For the afternoon situations, the SSI and the VSI model runs lead to similar root-mean-square deviation (RMSD) between modelled and measured ffCO2 concentrations of 3.7 ppm considered over the whole 2-year period. Whereas the SSI approach leads on average to a small (10 %) overestimation of the ffCO2 concentrations by 0.8 ppm, the VSI approach tends to underestimate ffCO2 by 0.7 ppm (9 %). To put the observed ffCO2 variability and the variability that cannot be explained by the model into perspective, we calculated the coefficient of determination (R2) of linear regression. Both model approaches show similar R2 values of 0.67 (SSI) and 0.63 (VSI) during the afternoon. However, there are seasonal differences in the performance of the two approaches. Whereas both model runs lead to an RMSD between modelled and measured ffCO2 concentrations of 2.0 ppm during the summer half year (from April to September), the RMSD during the winter half year (between October and March) is more than twice as high (4.6 and 4.7 ppm with the SSI approach and the VSI approach, respectively). The worse model performance during winter could be caused by synoptic events with suppressed atmospheric mixing, which frequently occur in winter and are not well represented by transport models. There are, however, differences between the two modelled winters: whereas the VSI approach leads to an improvement compared to the SSI approach during the winter 2018/2019 (RMSD of 2.9 ppm vs. 4.3 ppm), the subsequent winter 2019/2020 shows poorer performance by both modelling approaches (RMSD of 5.9 ppm for the VSI approach and RMSD of 4.9 ppm for the SSI approach).

During nighttime situations we observe large differences between the SSI and VSI approaches. The VSI approach leads to a model–data mismatch comparable to the afternoon situations, with a mean offset between model and observations of −0.7 ppm (8 %) and an RMSD of 3.4 ppm (the RMSD is 3.3 ppm during summertime and 3.6 ppm during wintertime). In contrast, the nighttime SSI run shows by far the largest ffCO2 overestimations throughout the 2 years, with the largest model–observations deviations seen during summer (the RMSD is 6.7 ppm during summertime and 5.8 ppm during wintertime). Over the whole 2 years the average offset is −4.6 ppm (51 %), and the RMSD of 6.3 ppm is almost twice as high as the RMSD of the VSI approach and that of the SSI approach in the afternoon. The poorer SSI performance during the night can also be seen in the R2 values. The VSI approach leads to a R2 of 0.62, which is comparable to the afternoon performance, but the SSI approach shows a lower R2 of 0.48 during the night. To check if the representation of the variability beyond the bias has been improved in the case of the VSI approach, we calculated the bias-corrected (centred) RMSD (CRMSD). It turns out that during the night the SSI approach leads to a CRMSD of 4.2 ppm and the VSI approach leads to a CRMSD of 3.4 ppm. Thus, there is also a slight improvement of the VSI approach in the CRMSD during the night. However, whereas the RMSD is reduced by 46 % in the VSI approach compared to the SSI approach during nighttime, the CRMSD is only reduced by 19 %. This indicates that the VSI approach mainly improves the mean bias between observed and modelled ffCO2 concentrations.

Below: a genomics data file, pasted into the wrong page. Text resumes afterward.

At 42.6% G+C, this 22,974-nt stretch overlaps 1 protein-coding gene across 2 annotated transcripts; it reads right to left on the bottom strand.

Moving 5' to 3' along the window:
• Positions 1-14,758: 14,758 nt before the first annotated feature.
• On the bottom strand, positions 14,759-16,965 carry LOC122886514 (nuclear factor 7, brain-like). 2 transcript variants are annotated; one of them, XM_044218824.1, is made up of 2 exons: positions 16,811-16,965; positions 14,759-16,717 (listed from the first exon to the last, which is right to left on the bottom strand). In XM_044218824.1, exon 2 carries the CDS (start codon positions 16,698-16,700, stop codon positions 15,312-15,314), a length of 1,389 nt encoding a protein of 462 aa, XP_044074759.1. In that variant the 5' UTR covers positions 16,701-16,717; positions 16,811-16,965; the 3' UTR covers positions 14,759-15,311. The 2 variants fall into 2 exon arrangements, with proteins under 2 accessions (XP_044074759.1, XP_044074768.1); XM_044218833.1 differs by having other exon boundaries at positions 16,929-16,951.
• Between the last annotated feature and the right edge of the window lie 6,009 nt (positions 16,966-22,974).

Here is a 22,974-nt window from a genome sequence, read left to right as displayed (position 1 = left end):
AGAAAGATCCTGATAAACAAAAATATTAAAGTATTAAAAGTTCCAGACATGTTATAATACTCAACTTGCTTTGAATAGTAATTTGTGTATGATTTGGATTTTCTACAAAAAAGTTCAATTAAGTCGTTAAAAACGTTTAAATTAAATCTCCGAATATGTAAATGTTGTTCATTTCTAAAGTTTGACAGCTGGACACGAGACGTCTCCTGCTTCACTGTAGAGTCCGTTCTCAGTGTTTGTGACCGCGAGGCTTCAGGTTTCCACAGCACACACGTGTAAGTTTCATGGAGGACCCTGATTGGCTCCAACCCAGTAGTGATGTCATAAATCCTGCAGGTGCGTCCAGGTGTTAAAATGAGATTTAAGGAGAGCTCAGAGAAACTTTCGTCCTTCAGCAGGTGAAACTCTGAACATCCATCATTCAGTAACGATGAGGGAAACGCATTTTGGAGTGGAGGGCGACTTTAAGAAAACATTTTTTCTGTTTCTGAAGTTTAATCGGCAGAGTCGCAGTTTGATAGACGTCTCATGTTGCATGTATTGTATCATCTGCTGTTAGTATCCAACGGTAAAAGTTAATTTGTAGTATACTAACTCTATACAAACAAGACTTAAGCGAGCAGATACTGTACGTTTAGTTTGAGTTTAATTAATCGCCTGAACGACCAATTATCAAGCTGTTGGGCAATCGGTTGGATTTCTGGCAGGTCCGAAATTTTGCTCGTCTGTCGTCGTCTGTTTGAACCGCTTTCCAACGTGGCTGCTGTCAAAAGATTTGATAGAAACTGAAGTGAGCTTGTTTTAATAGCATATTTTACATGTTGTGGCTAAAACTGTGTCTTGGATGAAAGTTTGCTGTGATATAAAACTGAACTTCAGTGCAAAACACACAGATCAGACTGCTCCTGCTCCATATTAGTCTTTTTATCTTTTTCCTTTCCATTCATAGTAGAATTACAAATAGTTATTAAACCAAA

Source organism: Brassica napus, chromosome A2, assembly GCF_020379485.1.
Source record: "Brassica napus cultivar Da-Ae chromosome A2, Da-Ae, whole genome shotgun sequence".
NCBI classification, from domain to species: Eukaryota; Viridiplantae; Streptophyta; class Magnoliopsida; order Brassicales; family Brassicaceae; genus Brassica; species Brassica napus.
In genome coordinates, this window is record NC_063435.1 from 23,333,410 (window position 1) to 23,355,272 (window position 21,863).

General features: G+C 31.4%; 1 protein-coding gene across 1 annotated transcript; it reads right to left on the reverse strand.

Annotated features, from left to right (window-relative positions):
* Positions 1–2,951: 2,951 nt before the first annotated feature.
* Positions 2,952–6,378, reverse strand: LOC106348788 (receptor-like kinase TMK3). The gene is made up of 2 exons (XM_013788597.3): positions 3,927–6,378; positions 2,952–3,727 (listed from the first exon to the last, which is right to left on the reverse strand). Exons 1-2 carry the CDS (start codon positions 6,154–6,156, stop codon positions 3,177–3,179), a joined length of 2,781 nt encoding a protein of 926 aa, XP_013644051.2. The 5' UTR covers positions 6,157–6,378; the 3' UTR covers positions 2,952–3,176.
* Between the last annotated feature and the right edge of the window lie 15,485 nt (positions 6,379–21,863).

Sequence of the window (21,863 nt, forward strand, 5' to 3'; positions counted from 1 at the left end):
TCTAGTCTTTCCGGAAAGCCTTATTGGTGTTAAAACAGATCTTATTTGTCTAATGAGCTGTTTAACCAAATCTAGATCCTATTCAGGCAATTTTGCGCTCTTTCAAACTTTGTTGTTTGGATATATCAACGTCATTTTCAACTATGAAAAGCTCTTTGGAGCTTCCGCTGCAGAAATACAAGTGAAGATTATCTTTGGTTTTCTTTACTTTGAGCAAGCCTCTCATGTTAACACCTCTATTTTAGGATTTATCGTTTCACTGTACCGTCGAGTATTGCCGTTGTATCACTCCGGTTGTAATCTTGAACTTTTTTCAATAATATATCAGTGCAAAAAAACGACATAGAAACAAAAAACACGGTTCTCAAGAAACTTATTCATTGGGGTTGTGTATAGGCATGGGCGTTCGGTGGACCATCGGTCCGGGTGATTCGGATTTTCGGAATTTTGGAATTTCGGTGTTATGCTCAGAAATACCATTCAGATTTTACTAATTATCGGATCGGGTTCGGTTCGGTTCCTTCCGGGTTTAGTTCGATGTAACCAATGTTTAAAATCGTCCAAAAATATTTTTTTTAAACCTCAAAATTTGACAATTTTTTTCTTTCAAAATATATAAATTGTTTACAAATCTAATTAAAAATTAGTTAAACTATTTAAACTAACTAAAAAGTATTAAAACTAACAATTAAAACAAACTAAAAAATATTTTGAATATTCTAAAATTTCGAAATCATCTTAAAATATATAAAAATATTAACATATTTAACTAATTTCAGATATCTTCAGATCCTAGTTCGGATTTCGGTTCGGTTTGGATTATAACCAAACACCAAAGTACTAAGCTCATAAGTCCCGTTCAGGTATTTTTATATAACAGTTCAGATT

Figure 5Modelled ffCO2 differences between the SSI and VSI approaches for Heidelberg afternoon (blue) and nighttime (red) samples plotted against the modelled mean height of the planetary boundary layer (PBL) during sampling.


We further investigated why the VSI approach is better than the SSI approach during nighttime, whereas both approaches are comparable during afternoon situations. For this we extracted the modelled planetary boundary layer height for Heidelberg from the simulations and averaged it over the nighttime or afternoon times for the full 2 weeks. Figure 5 shows the ffCO2 concentration difference between the SSI and VSI approaches plotted vs. the planetary boundary layer height for all 2-week integrated afternoon (in blue) and nighttime (in red) situations over the 2 years of measurements. During most of the afternoon situations the PBLHs are large, indicating strong convective mixing. The SSI approach with emissions into the bottom half of the PBL then yields similar concentrations at the measurement point as the VSI approach because the VSI height profiles do not (or only slightly) exceed the bottom half of the PBL. On the other hand, low PBLHs result in large concentration differences between the SSI and VSI approaches, which is the case in most of the nighttime and in some afternoon situations between mid-October and February with suppressed convective mixing. During these situations, the SSI approach releases all point source emissions into a shallow layer below the bottom half of the PBL, thus overestimating concentrations at 30 m a.g.l. In contrast, the VSI approach releases emissions at the actual plume height; however, due to the shallow PBL and suppressed convective mixing this leads to only small contributions for an observation site inside the PBL (as is the case for low sampling heights such as at the measurement site in Heidelberg).

3.2 Surface and volume source contributions from nearby point sources in a “pseudo power plant experiment”